For all the talk of energy it’s clear that water and food will be major players in the future.  Oil is not going away for a long time.  Solar, nuke, wind, tide, wave, etc, etc. are just stop gap tech. They are corporate driven. It’s about money: pass a carbon tax, create an industry, build big plants, put up some wind turbines, employ some people who will spend their money and consume.  All of this does not address the problem which is overpopulation and over consumption.

No matter what we create, the Earth has a certain carrying capacity. And folks, we’ve gone way beyond it.  So prepare for a future that will revolve around less of everything. I would certainly stock up on food, water, and other necessities because our aging infrastructure will break under growing demand.

If you think this is some sort of hoax, another Y2K, you are very mistaken.  The confluence of peak everything is going to be a game changer. We are using too many light bulbs.

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It can get a little frustrating yammering on about the need for moving towards  sustainable systems when no one really wants to, has time to or can afford to.

My theory is that people change via epiphanies. I think that people move from epiphany to epiphany but it’s hard to tell what brings one about. When an epiphany happens it is just like an electron making a quantum leap. We move from one point to another without traveling through the intervening space. One day, for example, you’re drinking pop. The next day you can’t stand the thought of putting it in your mouth. You have made a quantum leap. You’re not quite sure how it happened; how you got from there to here.

Working towards of goal of real sustainability is foreign to our culture. Up to this point in our history we’ve never run out of space and we’ve never run out of stuff. We’ve never actually run out of gas. The supermarket shelves are stuffed with food; Costco has crap piled high.

Sustainability sounds like a high minded idea. But, really now, who needs it? Everything seems to be okay if you don’t look too deeply.

Unless, of course, you really look into what is happening in the Gulf, Iraq or Afganistan, or Washington DC, or Wall Street, or even Whatcom County where the Council will soon make it easier for developers to develop agricultural land.

Bad things are happening. At some point events will reach a tipping point and we will all be affected. We have financial problems, energy problems and environmental problems. The evidence seems to point to a future with less: less income, less gas, less food. The idea of transition is to get somewhat prepared by developing some sustainability in your daily life. To review:

“Transition means we need to get ready to hunker down, to fend for ourselves, to support each other and work together. It means, on a personal level, getting your financial house in order, getting out of debt, stockpiling some foodstuffs, supplies  and water, finding out what skills you have that are tradeable, considering alternative modes of transportation, growing some food, building strong friendship networks, learning new skills, exchanging some cash for bullion, protecting your assets, making space for additional family members, reducing your carbon footprint, owning a boat (if you live on an island), raising animals for food (or becoming a vegetarian), saving seeds, keeping bees, staying physically fit, learning advanced first aid and self-care, preserving food, etc. etc.”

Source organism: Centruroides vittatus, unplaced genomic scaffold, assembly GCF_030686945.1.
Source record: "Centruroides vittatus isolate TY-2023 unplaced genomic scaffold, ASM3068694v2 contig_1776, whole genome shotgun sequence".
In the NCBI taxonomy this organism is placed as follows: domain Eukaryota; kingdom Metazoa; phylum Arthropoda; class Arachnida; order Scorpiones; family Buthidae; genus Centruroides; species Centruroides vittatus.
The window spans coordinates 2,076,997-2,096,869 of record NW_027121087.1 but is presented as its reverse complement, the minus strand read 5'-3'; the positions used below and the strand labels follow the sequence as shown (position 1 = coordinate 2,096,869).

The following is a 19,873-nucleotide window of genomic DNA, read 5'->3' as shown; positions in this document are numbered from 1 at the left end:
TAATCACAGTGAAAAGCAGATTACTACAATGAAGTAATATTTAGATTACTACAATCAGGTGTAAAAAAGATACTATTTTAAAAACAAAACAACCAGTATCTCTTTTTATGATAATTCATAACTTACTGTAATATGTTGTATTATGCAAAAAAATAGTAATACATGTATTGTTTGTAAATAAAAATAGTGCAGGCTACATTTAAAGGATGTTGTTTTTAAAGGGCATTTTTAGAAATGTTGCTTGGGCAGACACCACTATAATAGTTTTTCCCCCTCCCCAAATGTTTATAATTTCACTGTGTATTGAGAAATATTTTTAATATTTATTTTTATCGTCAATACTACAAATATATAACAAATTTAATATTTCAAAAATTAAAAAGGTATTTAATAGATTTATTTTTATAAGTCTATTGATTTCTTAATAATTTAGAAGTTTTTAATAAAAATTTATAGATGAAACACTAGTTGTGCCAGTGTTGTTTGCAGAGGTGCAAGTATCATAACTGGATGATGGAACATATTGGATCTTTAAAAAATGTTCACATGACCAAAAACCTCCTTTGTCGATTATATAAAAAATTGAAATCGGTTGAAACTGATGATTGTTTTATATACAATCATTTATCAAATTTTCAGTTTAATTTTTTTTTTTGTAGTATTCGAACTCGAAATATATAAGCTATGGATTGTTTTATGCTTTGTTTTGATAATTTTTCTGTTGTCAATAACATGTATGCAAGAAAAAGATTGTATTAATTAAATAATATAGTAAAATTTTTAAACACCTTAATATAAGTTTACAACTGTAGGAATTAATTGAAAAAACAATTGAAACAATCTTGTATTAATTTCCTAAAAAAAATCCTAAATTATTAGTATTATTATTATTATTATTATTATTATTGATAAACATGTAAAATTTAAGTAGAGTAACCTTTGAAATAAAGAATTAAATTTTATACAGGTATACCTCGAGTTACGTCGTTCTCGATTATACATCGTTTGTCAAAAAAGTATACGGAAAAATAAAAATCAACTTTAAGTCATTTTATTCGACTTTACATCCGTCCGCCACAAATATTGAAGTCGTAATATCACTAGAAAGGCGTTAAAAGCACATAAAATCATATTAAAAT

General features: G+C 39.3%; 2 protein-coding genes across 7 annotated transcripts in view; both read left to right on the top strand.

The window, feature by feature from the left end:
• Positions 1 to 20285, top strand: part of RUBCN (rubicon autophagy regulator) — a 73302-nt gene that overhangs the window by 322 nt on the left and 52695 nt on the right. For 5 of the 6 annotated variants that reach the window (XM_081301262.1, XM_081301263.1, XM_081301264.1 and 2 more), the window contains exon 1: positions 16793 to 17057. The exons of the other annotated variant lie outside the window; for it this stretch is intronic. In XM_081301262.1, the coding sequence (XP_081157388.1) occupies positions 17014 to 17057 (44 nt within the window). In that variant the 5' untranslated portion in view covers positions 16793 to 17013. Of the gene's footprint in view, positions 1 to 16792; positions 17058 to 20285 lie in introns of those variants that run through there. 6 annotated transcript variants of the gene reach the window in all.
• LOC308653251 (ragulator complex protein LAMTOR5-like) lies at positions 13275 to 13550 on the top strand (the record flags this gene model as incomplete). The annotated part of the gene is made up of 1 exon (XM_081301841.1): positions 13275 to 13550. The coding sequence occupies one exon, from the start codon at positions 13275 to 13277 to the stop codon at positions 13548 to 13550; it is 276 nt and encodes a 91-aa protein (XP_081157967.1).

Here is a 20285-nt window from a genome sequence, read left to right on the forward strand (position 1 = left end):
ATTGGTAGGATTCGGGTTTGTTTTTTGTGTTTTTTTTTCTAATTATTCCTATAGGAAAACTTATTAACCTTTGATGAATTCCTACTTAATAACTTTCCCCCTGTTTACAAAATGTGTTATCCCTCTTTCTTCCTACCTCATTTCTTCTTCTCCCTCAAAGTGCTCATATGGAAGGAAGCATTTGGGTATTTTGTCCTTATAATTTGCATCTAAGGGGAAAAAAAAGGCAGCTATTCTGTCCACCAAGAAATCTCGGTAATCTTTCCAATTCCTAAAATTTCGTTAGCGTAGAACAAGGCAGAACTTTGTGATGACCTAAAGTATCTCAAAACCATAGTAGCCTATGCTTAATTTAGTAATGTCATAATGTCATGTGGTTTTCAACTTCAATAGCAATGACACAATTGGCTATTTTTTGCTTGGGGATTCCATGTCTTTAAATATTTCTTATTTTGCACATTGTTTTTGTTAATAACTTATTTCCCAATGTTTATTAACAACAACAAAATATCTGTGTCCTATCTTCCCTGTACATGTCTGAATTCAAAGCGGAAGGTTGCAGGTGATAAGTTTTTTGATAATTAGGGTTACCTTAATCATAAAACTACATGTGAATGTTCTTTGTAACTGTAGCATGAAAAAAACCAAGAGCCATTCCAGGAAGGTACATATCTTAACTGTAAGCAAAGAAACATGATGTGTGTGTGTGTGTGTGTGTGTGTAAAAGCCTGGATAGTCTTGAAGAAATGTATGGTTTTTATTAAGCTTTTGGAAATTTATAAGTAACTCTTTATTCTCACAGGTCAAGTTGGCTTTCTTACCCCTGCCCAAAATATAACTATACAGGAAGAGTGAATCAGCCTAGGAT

That said, I’m going to take a bit of a summer break to practice my quantum leaping.

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How does our point of view affect our motivation to change?

Most normal people are optimistic. In many ways, optimism is a defense mechanism. It’s depressing to have a negative view of the world. We want to be positive. The Transition Town Movement, for example, works hard to put a positive spin on energy descent suggesting that a more localized world will actually be an improvement. But we have no way of knowing exactly what the future will bring. Optimists believe things will cycle back. Good will prevail over evil.

Yet, the way things are lining up it appears that evil may have the upper hand for the time being. Dr. Mark Sircus, an osteopathic doctor who lives in Brazil and writes a very provocative blog believes that our world is in the hands of psychopaths; not the axe murder kind, but people “(who) function incognito in high-powered professions, all the way to the very top. These are people who have no conscience. They are described as being manipulative, charming, glib, deceptive, parasitic, irresponsible, selfish, callous, promiscuous, impulsive, antisocial, and aggressive. Their main defect—what psychologists call “severe emotional detachment” or a total lack of empathy and remorse—is concealed and harder to describe than the symptoms of schizophrenia or bipolar disorder.”